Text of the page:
2. Ariya, P. A., Sun, J., Eltouny, N. A., Hudson, E. D., Hayes, C. T., & Kos, G. (2009). Physical and chemical characterization of bioaerosols—implications for nucleation processes. International Reviews in Physical Chemistry, 28, 1–32.CrossRefGoogle Scholar
  3. Bauer, H., Giebl, H., Hitzenberger, R., Kasper-Giebl, A., Reischl, G., Zibuschka, F., & Puxbaum, H. (2003). Airborne bacteria as cloud condensation nuclei. Journal Geophysical Research, 108, 4658. doi: 10.1029/2003JD003545.CrossRefGoogle Scholar
  4. Becker, K. H. (2006). Overview on the development of chambers for the study of atmospheric chemical processes. In I. Barnes & K. J. Rudzinski (Eds.), Nato science series: IV: Earth and environmental science (pp. 1–26). Amsterdam: Springer.Google Scholar
  5. Blunden, J., & Arndt, D. S. (2014). State of the climate in 2013. Bulletin of the American Meteorological Society, 95(7), S1–S257.CrossRefGoogle Scholar
  6. Bowers, R. M., McLetchie, S., Knight, R., & Fierer, N. (2010). Spatial variability in airborne bacterial communities across land-use types and their relationship to the bacterial communities of potential source environments. ISME Journal, 5, 1–12.Google Scholar
  7. Brodie, E. L., DeSantis, T. Z., Parker, J. P. M., Zubietta, I. X., Piceno, Y. M., & Andersen, G. L. (2007). Urban aerosols harbor diverse and dynamic bacterial populations. Proceedings of National Academy of Sciences (PNAS), 104, 299–304.CrossRefGoogle Scholar
  8. Bundke, U., Reimann, B., Nillius, B., Jaenicke, R., & Bingemer, H. (2010). Development of a bioaerosol single particle detector (BIO IN) for the fast ice nucleus chamber FINCH. Atmospheric Measurement Techniques, 3, 263–271.CrossRefGoogle Scholar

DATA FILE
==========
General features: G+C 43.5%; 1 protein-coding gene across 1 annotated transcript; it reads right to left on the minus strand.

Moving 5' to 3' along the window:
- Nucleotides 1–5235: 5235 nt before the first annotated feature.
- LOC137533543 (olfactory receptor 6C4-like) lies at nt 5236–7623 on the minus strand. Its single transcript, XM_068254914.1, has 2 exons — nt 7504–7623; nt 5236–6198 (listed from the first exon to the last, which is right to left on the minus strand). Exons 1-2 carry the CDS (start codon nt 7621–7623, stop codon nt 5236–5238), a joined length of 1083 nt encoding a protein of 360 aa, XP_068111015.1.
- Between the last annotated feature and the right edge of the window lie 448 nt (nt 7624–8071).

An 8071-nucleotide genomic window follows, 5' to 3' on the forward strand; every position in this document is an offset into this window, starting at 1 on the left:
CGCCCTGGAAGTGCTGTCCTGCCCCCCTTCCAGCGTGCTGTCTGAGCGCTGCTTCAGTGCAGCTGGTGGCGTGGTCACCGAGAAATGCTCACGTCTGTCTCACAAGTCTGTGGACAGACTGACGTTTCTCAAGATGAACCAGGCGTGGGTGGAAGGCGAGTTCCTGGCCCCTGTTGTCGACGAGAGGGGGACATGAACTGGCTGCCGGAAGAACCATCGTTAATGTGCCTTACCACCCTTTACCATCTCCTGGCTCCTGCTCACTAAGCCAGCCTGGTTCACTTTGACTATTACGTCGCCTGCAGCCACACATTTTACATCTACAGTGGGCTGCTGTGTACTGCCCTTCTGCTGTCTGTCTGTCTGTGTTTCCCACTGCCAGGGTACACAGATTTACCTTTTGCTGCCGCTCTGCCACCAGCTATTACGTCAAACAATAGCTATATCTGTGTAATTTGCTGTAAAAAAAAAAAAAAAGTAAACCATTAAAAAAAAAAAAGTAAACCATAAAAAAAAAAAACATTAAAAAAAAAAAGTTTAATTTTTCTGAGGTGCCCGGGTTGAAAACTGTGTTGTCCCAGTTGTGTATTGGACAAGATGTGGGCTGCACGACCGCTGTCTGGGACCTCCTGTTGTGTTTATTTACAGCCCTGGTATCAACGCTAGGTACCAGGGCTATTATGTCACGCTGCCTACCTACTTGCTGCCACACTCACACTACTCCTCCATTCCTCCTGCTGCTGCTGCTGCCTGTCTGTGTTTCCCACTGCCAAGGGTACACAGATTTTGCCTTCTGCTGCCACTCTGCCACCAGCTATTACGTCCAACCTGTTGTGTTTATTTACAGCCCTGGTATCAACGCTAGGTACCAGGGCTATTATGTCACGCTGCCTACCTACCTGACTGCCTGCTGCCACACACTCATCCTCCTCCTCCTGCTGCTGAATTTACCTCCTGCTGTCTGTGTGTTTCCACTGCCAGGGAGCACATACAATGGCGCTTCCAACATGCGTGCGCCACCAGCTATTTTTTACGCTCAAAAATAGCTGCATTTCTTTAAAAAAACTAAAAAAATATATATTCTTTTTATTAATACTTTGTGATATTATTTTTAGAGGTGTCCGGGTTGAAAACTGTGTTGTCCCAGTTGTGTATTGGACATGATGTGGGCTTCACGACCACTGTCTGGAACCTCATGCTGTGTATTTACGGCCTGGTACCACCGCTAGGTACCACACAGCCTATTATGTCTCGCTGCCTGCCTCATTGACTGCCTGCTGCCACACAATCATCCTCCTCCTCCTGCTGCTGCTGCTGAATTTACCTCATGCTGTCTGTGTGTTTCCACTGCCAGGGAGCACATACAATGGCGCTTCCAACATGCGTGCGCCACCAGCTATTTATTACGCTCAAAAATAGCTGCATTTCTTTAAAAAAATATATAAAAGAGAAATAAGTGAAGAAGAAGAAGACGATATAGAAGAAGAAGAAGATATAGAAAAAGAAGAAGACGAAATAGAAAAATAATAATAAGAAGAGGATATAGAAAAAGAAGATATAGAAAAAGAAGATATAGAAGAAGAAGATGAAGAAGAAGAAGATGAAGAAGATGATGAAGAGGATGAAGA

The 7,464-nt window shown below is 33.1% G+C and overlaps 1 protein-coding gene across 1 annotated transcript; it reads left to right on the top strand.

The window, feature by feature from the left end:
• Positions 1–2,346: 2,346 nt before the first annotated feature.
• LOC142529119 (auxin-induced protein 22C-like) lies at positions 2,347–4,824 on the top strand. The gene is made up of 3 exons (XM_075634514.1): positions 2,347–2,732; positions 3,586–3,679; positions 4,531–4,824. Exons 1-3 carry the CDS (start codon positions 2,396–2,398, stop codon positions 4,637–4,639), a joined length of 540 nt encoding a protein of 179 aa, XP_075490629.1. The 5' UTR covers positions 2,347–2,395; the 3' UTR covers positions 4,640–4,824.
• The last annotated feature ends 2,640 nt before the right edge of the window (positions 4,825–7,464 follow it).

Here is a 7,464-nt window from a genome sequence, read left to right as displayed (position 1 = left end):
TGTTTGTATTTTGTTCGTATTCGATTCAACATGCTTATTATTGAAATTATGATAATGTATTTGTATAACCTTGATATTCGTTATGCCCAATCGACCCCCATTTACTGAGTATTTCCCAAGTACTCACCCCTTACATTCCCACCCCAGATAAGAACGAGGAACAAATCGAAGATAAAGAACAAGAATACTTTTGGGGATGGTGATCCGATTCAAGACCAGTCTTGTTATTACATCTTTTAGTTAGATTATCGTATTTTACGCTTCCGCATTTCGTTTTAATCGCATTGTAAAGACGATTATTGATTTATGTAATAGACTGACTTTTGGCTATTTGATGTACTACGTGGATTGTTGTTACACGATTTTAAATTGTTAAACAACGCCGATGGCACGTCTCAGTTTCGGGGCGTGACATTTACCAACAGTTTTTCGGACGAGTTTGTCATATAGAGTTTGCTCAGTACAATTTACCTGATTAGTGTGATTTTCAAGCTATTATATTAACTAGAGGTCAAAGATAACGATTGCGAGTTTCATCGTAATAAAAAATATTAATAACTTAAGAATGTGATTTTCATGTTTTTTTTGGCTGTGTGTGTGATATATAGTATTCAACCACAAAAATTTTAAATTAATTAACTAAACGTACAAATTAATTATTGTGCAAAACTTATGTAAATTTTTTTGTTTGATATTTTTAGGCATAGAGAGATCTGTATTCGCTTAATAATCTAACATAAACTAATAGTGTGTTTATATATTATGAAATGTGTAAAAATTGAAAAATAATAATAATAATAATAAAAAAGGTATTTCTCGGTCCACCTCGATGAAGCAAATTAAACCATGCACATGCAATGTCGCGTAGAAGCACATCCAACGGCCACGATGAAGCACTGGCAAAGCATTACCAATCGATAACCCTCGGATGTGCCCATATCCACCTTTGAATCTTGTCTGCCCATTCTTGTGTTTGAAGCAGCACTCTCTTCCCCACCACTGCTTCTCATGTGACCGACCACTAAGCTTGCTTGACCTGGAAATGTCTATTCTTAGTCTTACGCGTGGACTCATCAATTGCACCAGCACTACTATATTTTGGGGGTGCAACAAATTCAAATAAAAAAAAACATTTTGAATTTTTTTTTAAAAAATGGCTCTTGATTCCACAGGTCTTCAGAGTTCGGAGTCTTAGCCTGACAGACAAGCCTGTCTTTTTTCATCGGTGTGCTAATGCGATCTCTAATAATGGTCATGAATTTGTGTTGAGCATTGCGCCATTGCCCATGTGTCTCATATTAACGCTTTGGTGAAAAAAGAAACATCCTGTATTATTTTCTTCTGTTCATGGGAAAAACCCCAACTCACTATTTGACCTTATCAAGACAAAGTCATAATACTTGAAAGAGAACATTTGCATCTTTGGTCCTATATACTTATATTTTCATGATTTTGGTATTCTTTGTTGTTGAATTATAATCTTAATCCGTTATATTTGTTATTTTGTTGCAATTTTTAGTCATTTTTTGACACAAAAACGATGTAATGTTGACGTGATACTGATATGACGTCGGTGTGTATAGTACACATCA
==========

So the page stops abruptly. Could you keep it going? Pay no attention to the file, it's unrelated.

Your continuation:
9. Burrows, S. M., Elbert, W., Lawrence, M. G., & Poschl, U. (2009). Bacteria in the global atmosphere–Part 1: Review and synthesis of literature data for different ecosystems. Atmospheric Chemistry and Physics, 9, 9263–9280.CrossRefGoogle Scholar
  10. IPCC Intergovernmental Panel on Climate Change (2013) Climate Change 2014. Working Group III—Mitigation of Climate Change. Chapter 5 Drivers, Trends and Mitigation.Google Scholar
  11. Chou, C. (2011) Investigation of ice nucleation properties onto soot, bioaerosol and mineral dust during different measurement campaigns, Diss. ETH No. 19520.Google Scholar
  12. Coyne, F. P. (1933). The effect of carbon dioxide on bacterial growth. Proceedings of the Royal Society of London, Series B: Biological sciences, 113, 196–217.CrossRefGoogle Scholar
  13. Crump, J. G., & Seinfeld, J. H. (1981). Turbulent deposition and gravitational sedimentation of an aerosol in a vessel of arbitrary shape. Journal of Aerosol Science, 12, 405.CrossRefGoogle Scholar